Meet Flippase!

Meet P4-type ATPase, better known as Flippase!

Flippase lives and works in the plasma membrane. The plasma membrane is the border between the outside and the inside of the cell made from two layers of phospholipids. (We call the membrane a “phospholipid bilayer.”) Phospholipids have heads that enjoy the water, but their tails hate water. To avoid the water, the phospholipid tails gather in the middle of the membrane.

Diagram of a cell membrane made of two layers. In each layer, phospholipid heads face away from the middle, and phospholipid tails gather in the middle of the membrane.

The outer and inner layers of the plasma membrane have different functions, just like the bricks on the outside of a building serve a different purpose than the sheetrock on the inside. To facilitate different functions, the outer and inner layers are made from different phospholipids in different amounts. The problem is that all phospholipids start out on the inner layer (since they are made on the inside of the cell). Phospholipids that need to go to the outer layer would take way too long to get there on their own–basically forever on the molecular time scale. That’s where Flippase comes in.

A phospholipid flips from one membrane layer to another, requiring its head to pass through the interior past the nonpolar tails.
A phospholipid flips from one membrane layer to the other.

For a phospholipid to flip, its head needs to pass through the middle of the membrane where all the tails are. Molecules that avoid water also avoid things that like the water… like the head of a phospholipid. Flippase allows the head to pass through the middle of the membrane without interacting too much with all of the tails. You can think of it as escorting the head through a place it doesn’t belong.

Flippase uses energy from ATP to do its job (that’s why it’s called an “ATPase”). It is in the P-type ATPase family, and many ion transporters are cousins. This confused scientists at first, because even though Flippase and its cousins all have similar structures, phospholipids are much, much larger than ions. How could Flippase move such a large molecule when its cousins can only move an ion? This question came to be known as “the giant substrate problem.”

Side-by-side models of SERCA,  calcium ion transporter, and ATP8A1, a flippase. They have hardly any structural differences.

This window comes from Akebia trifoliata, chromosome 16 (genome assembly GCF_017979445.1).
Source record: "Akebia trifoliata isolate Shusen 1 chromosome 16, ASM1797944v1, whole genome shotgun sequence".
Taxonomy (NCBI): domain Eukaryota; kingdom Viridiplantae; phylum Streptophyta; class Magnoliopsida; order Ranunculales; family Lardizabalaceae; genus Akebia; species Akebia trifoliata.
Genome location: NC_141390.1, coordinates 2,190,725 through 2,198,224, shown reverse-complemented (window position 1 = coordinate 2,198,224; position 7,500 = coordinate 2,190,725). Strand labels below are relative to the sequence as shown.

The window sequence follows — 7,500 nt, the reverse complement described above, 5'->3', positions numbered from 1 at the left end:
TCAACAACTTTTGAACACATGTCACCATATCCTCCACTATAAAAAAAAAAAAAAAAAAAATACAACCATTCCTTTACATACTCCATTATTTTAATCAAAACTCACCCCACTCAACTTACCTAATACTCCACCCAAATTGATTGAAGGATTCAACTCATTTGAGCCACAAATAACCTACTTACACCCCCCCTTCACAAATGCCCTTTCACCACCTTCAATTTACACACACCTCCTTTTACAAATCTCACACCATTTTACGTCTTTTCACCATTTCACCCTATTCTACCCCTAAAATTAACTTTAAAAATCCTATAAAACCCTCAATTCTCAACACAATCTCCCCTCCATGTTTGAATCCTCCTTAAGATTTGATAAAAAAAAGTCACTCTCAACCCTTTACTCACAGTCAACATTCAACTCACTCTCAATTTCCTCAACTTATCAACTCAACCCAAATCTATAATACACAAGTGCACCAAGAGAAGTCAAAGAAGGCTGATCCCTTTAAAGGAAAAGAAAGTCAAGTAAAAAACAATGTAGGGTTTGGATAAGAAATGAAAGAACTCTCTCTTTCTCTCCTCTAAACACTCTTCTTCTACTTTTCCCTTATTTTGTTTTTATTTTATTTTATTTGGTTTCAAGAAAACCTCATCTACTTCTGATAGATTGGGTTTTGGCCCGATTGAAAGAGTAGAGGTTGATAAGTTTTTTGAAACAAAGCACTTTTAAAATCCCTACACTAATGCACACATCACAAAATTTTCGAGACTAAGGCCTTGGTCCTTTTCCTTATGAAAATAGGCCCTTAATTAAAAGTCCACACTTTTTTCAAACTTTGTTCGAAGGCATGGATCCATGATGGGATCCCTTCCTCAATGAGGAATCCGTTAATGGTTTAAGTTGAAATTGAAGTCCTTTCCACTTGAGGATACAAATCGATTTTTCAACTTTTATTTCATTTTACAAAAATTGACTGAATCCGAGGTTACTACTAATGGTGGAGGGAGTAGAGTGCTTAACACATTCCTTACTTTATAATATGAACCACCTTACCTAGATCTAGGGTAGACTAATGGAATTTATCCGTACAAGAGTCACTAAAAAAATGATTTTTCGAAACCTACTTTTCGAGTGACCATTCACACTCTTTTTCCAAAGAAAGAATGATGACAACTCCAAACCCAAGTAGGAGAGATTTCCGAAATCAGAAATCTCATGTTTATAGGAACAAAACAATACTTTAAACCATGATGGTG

A cartoon of a phospholipid next to a calcium ion. The calcium ion is miniscule compared to the size of the phospholipid.

Scientists took a closer look at Flippase in several different stages of its job to help solve the mystery (or at least start solving it). They found that when the energy from ATP is harvested, Flippase holds on to a phosphate ion and opens a gate. A phospholipid can enter the gate head-first and the gate closes once it’s inside. When Flippase lets go of the phosphate ion, the phospholipid inside is allowed to escape to the other side.

Diagram of flippase's mechanism.
1. ATP binds, all helices are stationary.
2. ATP's phosphate is taken by flippase, which tilts the helices to open a gate.
3. The phospholipid enters the gate head-first and the gate closes.
4. Flippase releases the phosphate ion and the phospholipid.
Flippase mechanism

Flippase’s work is super important for keeping our cell’s plasma membrane healthy and functional. Moving phospholipids to the right layer of the membrane allows the membrane to bend correctly, controlling its shape and letting it adapt.

Maintaining different phospholipids on the outside and inside layers also allows the cell to send signals. For example, a phospholipid called phosphatidylserine usually belongs on the inside layer. When Flippase is stopped, it ends up in the outer layer and sends a signal for the cell to die.

Phosphatidylserine in the outer layer of the membrane triggers cell death. Flippase keeps phosphatidylserine in the inner layer.
The phospholipid Phosphatidylserine triggers cell death when it reaches the outer membrane layer.

I’d like to thank my professor for making me research Flippase for his written qualifying exam. I learned a lot and it is because of that research that I can share what I learned with you too. Thank you, Dr. Chapman!

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